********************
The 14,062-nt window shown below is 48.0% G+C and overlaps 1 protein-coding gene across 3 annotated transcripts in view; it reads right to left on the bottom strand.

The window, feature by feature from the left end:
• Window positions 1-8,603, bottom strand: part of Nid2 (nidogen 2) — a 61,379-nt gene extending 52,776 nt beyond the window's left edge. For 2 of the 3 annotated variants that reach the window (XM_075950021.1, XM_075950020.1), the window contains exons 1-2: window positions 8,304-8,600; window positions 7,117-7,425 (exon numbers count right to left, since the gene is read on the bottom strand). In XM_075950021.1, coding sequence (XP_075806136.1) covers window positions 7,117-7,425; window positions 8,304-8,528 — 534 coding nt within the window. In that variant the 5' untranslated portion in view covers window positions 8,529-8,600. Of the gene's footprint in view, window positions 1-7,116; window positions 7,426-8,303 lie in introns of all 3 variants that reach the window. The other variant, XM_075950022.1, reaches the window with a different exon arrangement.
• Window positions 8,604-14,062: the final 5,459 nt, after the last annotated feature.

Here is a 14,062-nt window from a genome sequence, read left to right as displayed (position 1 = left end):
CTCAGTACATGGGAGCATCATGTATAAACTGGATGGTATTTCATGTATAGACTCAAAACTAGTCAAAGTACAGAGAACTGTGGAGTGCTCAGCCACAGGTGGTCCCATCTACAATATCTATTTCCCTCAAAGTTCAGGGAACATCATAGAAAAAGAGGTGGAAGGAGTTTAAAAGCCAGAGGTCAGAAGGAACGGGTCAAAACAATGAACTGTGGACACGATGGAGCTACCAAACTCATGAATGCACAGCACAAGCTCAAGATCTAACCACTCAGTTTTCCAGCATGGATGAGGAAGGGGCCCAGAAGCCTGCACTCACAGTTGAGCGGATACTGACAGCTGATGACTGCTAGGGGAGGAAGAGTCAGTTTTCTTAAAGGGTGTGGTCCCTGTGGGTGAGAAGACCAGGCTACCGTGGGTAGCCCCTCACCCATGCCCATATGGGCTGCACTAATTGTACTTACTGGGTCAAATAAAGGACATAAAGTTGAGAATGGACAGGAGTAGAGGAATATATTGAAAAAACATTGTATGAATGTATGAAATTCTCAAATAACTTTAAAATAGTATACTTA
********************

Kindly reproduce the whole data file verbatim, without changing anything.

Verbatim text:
The 14,062-nt window shown below is 48.0% G+C and overlaps 1 protein-coding gene across 3 annotated transcripts in view; it reads right to left on the bottom strand.

The window, feature by feature from the left end:
• Window positions 1-8,603, bottom strand: part of Nid2 (nidogen 2) — a 61,379-nt gene extending 52,776 nt beyond the window's left edge. For 2 of the 3 annotated variants that reach the window (XM_075950021.1, XM_075950020.1), the window contains exons 1-2: window positions 8,304-8,600; window positions 7,117-7,425 (exon numbers count right to left, since the gene is read on the bottom strand). In XM_075950021.1, coding sequence (XP_075806136.1) covers window positions 7,117-7,425; window positions 8,304-8,528 — 534 coding nt within the window. In that variant the 5' untranslated portion in view covers window positions 8,529-8,600. Of the gene's footprint in view, window positions 1-7,116; window positions 7,426-8,303 lie in introns of all 3 variants that reach the window. The other variant, XM_075950022.1, reaches the window with a different exon arrangement.
• Window positions 8,604-14,062: the final 5,459 nt, after the last annotated feature.

Here is a 14,062-nt window from a genome sequence, read left to right as displayed (position 1 = left end):
CTCAGTACATGGGAGCATCATGTATAAACTGGATGGTATTTCATGTATAGACTCAAAACTAGTCAAAGTACAGAGAACTGTGGAGTGCTCAGCCACAGGTGGTCCCATCTACAATATCTATTTCCCTCAAAGTTCAGGGAACATCATAGAAAAAGAGGTGGAAGGAGTTTAAAAGCCAGAGGTCAGAAGGAACGGGTCAAAACAATGAACTGTGGACACGATGGAGCTACCAAACTCATGAATGCACAGCACAAGCTCAAGATCTAACCACTCAGTTTTCCAGCATGGATGAGGAAGGGGCCCAGAAGCCTGCACTCACAGTTGAGCGGATACTGACAGCTGATGACTGCTAGGGGAGGAAGAGTCAGTTTTCTTAAAGGGTGTGGTCCCTGTGGGTGAGAAGACCAGGCTACCGTGGGTAGCCCCTCACCCATGCCCATATGGGCTGCACTAATTGTACTTACTGGGTCAAATAAAGGACATAAAGTTGAGAATGGACAGGAGTAGAGGAATATATTGAAAAAACATTGTATGAATGTATGAAATTCTCAAATAACTTTAAAATAGTATACTTA